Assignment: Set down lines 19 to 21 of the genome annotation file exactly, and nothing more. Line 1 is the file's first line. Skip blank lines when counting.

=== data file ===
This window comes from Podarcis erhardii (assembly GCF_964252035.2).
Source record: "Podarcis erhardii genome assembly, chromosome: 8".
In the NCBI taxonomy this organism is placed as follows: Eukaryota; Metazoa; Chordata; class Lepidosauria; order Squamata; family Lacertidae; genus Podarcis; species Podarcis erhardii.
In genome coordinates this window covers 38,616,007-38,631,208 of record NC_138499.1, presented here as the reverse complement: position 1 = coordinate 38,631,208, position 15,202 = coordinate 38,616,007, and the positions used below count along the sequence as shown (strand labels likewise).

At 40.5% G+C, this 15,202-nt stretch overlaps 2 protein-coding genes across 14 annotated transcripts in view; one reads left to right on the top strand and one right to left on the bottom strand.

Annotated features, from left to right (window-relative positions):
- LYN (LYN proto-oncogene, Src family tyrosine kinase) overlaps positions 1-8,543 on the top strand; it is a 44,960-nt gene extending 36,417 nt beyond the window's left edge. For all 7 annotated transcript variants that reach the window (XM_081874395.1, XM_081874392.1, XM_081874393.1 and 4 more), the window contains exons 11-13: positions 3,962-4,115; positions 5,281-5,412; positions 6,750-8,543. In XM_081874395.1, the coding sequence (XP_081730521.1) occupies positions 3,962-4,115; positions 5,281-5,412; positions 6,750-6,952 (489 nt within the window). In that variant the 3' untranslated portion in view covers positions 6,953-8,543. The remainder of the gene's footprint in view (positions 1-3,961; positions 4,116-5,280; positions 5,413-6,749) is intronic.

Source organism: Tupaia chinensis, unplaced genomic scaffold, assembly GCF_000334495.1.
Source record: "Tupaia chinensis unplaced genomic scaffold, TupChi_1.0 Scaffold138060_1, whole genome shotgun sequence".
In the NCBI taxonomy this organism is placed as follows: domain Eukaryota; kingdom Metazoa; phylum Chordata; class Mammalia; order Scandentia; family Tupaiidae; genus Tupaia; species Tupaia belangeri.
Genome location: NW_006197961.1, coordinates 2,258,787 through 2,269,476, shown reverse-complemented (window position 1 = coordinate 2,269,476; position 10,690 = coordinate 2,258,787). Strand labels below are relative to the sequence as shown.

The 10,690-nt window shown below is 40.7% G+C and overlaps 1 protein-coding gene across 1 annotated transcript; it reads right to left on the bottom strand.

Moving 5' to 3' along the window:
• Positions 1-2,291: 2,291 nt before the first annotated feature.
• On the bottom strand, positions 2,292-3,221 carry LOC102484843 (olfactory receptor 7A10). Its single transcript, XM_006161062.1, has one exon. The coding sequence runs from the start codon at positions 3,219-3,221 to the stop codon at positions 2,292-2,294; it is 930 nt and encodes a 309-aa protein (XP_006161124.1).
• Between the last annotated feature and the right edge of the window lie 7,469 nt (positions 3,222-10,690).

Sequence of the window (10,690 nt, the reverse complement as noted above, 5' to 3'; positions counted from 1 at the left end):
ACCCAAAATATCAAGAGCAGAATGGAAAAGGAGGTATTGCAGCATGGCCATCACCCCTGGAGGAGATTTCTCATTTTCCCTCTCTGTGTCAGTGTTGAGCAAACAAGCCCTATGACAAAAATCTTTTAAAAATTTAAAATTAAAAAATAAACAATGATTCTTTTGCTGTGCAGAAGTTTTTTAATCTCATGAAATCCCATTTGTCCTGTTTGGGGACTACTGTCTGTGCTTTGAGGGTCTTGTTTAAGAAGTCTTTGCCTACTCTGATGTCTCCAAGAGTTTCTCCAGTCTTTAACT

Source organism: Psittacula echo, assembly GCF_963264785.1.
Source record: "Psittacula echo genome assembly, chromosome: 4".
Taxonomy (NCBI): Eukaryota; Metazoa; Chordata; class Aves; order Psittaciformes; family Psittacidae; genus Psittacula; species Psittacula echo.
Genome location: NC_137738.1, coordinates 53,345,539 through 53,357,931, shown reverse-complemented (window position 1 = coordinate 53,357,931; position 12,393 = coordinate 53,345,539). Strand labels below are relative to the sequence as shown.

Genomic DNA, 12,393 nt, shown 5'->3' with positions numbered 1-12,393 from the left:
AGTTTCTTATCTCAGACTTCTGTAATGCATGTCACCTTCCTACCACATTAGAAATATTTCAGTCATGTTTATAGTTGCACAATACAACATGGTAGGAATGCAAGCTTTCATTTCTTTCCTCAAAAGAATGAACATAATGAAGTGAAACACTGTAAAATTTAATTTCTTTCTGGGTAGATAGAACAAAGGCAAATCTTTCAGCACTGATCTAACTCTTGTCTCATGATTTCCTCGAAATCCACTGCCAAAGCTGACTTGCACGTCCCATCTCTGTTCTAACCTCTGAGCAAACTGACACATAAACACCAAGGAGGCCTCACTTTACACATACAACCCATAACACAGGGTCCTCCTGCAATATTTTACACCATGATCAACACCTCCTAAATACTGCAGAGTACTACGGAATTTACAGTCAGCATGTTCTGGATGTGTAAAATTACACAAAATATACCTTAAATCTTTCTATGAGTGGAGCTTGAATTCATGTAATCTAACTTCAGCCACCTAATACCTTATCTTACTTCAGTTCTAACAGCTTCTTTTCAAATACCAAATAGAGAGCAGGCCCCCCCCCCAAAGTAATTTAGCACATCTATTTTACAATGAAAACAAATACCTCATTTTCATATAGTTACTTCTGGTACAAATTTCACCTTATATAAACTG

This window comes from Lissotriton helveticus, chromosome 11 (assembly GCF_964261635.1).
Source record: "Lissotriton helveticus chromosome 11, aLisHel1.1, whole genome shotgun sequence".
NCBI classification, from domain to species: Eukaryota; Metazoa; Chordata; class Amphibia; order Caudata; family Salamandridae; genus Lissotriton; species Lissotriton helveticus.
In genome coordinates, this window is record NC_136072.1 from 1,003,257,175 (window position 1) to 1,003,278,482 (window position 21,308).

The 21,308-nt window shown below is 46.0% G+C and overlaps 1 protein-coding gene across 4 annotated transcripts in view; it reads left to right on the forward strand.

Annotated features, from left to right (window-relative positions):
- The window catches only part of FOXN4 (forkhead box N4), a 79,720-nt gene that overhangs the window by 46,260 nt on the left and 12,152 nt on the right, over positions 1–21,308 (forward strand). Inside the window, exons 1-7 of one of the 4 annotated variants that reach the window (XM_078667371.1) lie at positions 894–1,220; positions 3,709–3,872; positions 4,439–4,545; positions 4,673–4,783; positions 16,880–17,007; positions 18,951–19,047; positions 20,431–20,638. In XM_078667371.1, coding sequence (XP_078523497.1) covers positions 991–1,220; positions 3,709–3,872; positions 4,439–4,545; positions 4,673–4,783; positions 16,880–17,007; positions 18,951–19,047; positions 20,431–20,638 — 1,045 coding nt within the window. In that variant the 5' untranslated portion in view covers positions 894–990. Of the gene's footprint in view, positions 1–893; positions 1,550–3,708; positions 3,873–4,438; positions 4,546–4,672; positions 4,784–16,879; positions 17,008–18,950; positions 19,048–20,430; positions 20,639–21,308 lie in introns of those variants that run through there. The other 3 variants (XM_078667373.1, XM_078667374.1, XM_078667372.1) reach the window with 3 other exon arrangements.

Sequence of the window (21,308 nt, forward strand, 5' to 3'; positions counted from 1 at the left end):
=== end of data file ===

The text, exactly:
Source organism: Psittacula echo, assembly GCF_963264785.1.
Source record: "Psittacula echo genome assembly, chromosome: 4".
Taxonomy (NCBI): Eukaryota; Metazoa; Chordata; class Aves; order Psittaciformes; family Psittacidae; genus Psittacula; species Psittacula echo.